On a cool day in April last year, I participated in the local accordion club by playing a song. I wasn't aware of feeling particularly anxious until I began. Once I was onstage, my heart started pounding as all eyes were focused on me. I was determined to plow through my anxious feelings and proceed. However, one mistake led to the next. "Watch out. Here comes a difficult part," my inner voice said. My mistakes took on lives of their own. I started and stopped, like a sputtering car. Finally, somehow I reached the end of my song and hung my head low, feeling humiliated and embarrassed in front of my teacher and peers. "OK, I said to myself, either you find a solution to this stage fright problem or you throw in the towel and not perform in front of an audience." I knew I had to make one last desperate effort to find a solution.

When I arrived home, I sat down at my computer and typed "stage fright" in my Internet search. Less than 15 seconds later, the website "Showoffs Studio for Performers" was at the top of the list. What kind of organization would be called "Showoffs," I wondered, as I remembered my parents and teachers warning me, "never be a showoff."

Art Nefsky is the director of Showoffs Studio for Performers in Toronto, Ontario, Canada. He is also a performance coach, singer, actor and all-round performer. His method of helping people stand up to stage fright and overcome fear and self-consciousness is through singing. I stopped singing in high school when the choir teacher threatened to fail me if I sang the songs or pass me if I mouthed the words.

Singers, musicians, public speakers and others who wanted to feel more comfortable while performing participated in the workshop. All experienced sweaty palms, shaky knees, or a multitude of other symptoms while performing. The bonds of fear of being judged and making mistakes connected us all.

Art was a perceptive and intuitive teacher. He utilized a variety of exercises geared to the students' unique problems. Singing in front of the class was the method used to do these exercises. Students learned to focus on and connect with the audience. Mistakes were not only accepted but also encouraged. One of the exercises that I was given was to sing off-key. When I wasn't singing enough off-key, Art got on stage and helped me. I learned to attach no judgment to singing off-key or making mistakes. Singing off-key was not right or wrong, good or bad but merely singing off-key. Art also provided different personas to act out while singing. For example, I was to act as though I was a pompous superstar (something totally out of character for me). We all learned by having fun and sharing humor in a playful atmosphere. Another portion of the workshop helped us identify, clarify and visualize our dreams for the future.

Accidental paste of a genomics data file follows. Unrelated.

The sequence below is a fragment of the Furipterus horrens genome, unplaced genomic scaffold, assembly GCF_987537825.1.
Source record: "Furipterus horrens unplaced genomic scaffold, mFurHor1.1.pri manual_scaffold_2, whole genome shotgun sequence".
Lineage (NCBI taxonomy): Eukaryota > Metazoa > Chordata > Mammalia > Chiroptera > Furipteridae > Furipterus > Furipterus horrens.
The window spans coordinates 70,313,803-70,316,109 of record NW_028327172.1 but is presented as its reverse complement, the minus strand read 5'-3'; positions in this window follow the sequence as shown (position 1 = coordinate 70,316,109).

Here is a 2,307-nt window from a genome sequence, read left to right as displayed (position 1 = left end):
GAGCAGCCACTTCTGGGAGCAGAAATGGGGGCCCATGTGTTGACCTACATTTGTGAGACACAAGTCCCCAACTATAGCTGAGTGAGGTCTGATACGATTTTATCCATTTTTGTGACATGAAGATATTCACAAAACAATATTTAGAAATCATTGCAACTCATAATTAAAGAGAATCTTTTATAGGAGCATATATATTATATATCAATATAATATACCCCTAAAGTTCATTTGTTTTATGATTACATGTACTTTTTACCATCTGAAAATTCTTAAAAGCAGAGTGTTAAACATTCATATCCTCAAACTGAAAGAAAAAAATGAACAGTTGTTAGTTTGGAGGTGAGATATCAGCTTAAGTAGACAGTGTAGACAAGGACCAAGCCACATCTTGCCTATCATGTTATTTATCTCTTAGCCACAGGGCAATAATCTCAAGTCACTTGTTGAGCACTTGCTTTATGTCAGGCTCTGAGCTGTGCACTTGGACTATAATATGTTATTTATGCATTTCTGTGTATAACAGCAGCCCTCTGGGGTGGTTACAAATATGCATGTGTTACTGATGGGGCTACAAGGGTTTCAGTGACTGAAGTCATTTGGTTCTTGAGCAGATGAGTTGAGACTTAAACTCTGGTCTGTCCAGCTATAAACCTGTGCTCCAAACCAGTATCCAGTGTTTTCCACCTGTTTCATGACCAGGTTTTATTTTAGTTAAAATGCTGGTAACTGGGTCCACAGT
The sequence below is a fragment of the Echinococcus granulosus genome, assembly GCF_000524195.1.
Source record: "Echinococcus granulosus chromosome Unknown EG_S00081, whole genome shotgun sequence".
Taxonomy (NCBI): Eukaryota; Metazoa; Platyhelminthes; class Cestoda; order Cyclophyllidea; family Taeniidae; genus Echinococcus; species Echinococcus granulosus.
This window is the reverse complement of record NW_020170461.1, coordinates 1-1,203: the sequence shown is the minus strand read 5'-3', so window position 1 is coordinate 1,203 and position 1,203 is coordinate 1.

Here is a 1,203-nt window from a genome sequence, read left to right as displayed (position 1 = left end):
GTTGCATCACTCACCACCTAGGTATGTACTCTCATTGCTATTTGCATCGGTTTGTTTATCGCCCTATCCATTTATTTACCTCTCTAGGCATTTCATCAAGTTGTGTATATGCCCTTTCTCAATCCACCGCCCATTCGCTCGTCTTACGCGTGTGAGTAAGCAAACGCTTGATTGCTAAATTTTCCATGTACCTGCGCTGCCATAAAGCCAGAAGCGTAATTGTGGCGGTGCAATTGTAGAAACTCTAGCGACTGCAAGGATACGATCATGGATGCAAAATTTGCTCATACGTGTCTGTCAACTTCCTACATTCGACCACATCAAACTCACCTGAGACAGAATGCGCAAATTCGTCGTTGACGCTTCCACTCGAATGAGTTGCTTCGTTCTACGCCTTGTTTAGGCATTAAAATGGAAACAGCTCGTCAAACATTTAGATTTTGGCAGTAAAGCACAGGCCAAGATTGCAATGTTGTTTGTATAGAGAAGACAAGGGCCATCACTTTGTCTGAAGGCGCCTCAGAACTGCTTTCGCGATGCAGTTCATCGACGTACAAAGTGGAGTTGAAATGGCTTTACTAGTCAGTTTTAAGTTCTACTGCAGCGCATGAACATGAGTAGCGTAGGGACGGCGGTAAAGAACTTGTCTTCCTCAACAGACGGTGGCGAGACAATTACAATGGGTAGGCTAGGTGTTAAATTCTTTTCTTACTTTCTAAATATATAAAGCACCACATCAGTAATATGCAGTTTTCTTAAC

Overall I learned many lessons. One important lesson was the realization that when I share my gift of music with others, the audience is not analyzing it technically but is there simply to be entertained. Another lesson was the importance of group process and support. When I saw others struggling with the same issues as mine (particularly, perfectionism and fear of making mistakes), it made it easier for me to deal with my own problems.

Upon returning to Denver, I continued to play my accordion and perform in front of audiences. I felt like a "new person" and people commented on how different I was. Further evidence of the benefits of the workshop for me was receiving six trophies at the annual music competition.

And for the first time, I recently sang two songs at karaoke, "What a Difference a Day Made" and "I Can See Clearly Now". Now that's progress considering I hadn't sang in public since high school. What a difference a weekend made and, as a result, I can see clearly now-and that's more than just song titles! They're my new theme songs.

For more information about the Showoffs Studio for Performers, contact Art Nefsky at showoffs@home.com, visit his web site at www.showoffstudio.ca or call the following toll-free number: (877) 781-4044.

Kate Kelsall is Coordinator of Volunteers at the University of Colorado Hospital in Denver, Colorado. In her leisure time, she plays the accordion-solos, duets and in two accordion bands. Kate can be contacted at KateDenver@aol.com or (303)252-9796.